Fannie Mae: Housing market poised to accelerate in 2015

by MPA27 Jan 2015
Driven by strengthening private domestic demand, economic growth is expected to accelerate modestly this year and drag last year’s unspectacular housing activity upward, according to Fannie Mae’s Economic & Strategic Research (ESR) Group.

Amid continued low gasoline prices, firming labor market conditions, rising household net worth, improving consumer and business confidence, and reduced fiscal headwinds, the economy is expected to climb to 3.1% in 2015, up from Fannie Mae's estimate of 2.7% in its previous forecast.

The stronger economic backdrop should lead to improving income prospects, underpinning a higher rate of household formation in 2015. "Our theme for the year, Economy Drags Housing Upward, implies that both housing and the economy will pick up some speed in 2015 and that the economy will grow at a faster pace," Fannie Mae Chief Economist Doug Duncan said. "Consumer spending should continue to strengthen due in large part to lower gas prices, giving further support to auto sales and manufacturing."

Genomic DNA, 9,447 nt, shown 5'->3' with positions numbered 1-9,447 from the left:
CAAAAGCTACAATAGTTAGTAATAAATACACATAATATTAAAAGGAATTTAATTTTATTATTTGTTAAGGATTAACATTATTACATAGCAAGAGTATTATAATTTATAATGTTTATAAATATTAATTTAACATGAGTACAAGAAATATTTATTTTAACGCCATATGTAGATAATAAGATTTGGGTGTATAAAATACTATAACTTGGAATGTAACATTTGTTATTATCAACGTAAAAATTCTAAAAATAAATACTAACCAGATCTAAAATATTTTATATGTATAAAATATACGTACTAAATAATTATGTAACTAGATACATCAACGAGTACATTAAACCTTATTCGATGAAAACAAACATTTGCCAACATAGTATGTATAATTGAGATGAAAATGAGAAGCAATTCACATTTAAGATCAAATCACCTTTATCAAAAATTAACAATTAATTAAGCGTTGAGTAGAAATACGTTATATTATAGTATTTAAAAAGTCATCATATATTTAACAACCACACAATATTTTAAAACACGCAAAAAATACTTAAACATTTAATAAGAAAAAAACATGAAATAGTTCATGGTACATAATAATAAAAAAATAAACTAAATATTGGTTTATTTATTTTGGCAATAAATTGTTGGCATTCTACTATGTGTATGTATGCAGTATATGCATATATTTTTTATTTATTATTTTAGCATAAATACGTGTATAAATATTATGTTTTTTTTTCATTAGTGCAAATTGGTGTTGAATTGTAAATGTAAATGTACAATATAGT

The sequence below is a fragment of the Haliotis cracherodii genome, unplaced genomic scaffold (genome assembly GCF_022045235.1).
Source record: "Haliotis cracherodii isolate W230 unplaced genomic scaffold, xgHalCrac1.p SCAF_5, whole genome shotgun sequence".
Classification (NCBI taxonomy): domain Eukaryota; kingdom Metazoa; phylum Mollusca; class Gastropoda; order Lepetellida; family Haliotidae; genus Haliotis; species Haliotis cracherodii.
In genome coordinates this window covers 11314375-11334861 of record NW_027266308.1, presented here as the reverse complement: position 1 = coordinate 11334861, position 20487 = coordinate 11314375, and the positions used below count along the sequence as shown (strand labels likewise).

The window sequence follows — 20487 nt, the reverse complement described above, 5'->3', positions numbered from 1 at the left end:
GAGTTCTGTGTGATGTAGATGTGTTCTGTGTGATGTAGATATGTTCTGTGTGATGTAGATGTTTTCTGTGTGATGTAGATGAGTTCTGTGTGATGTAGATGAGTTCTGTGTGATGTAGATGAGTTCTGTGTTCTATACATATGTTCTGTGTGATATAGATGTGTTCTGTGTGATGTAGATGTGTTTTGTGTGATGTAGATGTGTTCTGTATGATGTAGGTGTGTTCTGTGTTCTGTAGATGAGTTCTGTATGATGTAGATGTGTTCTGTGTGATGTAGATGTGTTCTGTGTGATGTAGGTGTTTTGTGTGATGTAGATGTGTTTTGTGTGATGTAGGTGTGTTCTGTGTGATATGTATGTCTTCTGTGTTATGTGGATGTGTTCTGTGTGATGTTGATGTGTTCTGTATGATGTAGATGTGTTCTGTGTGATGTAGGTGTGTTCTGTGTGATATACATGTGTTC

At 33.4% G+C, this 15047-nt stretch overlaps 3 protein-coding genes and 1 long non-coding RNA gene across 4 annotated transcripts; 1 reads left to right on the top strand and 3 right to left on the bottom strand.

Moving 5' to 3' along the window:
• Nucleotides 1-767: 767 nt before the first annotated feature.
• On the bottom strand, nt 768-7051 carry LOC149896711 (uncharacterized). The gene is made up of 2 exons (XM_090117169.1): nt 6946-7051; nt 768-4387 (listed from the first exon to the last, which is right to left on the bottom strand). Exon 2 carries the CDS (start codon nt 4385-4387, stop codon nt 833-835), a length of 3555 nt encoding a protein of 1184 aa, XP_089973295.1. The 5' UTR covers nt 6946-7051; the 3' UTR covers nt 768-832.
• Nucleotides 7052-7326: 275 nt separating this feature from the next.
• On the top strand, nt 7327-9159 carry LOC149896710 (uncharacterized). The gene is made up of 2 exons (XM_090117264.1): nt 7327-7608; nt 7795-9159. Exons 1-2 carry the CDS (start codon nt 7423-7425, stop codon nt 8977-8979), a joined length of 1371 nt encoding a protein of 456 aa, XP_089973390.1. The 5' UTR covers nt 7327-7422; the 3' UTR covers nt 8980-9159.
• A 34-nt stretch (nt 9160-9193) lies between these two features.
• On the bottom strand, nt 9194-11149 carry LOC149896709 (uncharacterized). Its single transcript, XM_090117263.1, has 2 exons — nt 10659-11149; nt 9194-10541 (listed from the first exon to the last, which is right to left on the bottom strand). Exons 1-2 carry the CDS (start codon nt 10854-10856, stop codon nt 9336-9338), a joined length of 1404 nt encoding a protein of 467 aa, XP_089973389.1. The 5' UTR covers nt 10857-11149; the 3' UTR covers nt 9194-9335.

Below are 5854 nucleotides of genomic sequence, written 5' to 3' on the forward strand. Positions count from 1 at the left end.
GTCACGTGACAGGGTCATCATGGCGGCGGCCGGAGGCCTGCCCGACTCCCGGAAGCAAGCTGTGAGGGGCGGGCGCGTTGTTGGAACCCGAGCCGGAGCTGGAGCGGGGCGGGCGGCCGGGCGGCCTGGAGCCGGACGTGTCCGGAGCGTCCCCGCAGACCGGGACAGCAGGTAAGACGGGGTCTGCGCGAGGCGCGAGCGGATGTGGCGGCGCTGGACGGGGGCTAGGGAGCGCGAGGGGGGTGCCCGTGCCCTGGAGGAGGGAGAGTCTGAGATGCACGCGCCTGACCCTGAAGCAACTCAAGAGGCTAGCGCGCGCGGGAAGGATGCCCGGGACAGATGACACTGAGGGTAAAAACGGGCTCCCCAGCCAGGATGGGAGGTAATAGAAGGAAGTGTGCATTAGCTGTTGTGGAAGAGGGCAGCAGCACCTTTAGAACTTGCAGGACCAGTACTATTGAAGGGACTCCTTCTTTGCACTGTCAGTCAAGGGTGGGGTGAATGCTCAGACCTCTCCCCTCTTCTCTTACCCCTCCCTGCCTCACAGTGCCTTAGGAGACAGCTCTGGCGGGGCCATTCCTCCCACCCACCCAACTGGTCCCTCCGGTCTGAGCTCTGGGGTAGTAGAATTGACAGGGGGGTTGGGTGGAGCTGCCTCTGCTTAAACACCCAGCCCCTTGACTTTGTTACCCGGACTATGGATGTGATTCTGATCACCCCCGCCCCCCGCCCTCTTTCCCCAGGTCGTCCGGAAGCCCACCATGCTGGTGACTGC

Fannie said it believes strong economic fundamentals will motivate the Federal Reserve to begin measures to normalize monetary policy in the third quarter of this year, continuing at a cautiously steady pace into 2016 and 2017, likely keeping interest rates relatively low for some time.

"Strength in the broader economy, accompanied by continued employment growth and meaningful income growth, should contribute to some improvement in housing activity this year," Duncan added. "Given historically low mortgage rates and a gradual easing of lending standards, our forecast calls for a 5.8% increase in total home sales for the year."

Most of the home sales growth is likely to come from increases in existing home sales, but Fannie Mae expects the rising share of new home sales to lead to a healthy surge in single-family construction of about 19%, or 765,000 units.

"Although we don’t view this as signaling a breakout year for housing, we do expect to see broad-based improvement in 2015 following a disappointing and uneven year for the housing recovery in 2014," Duncan said.


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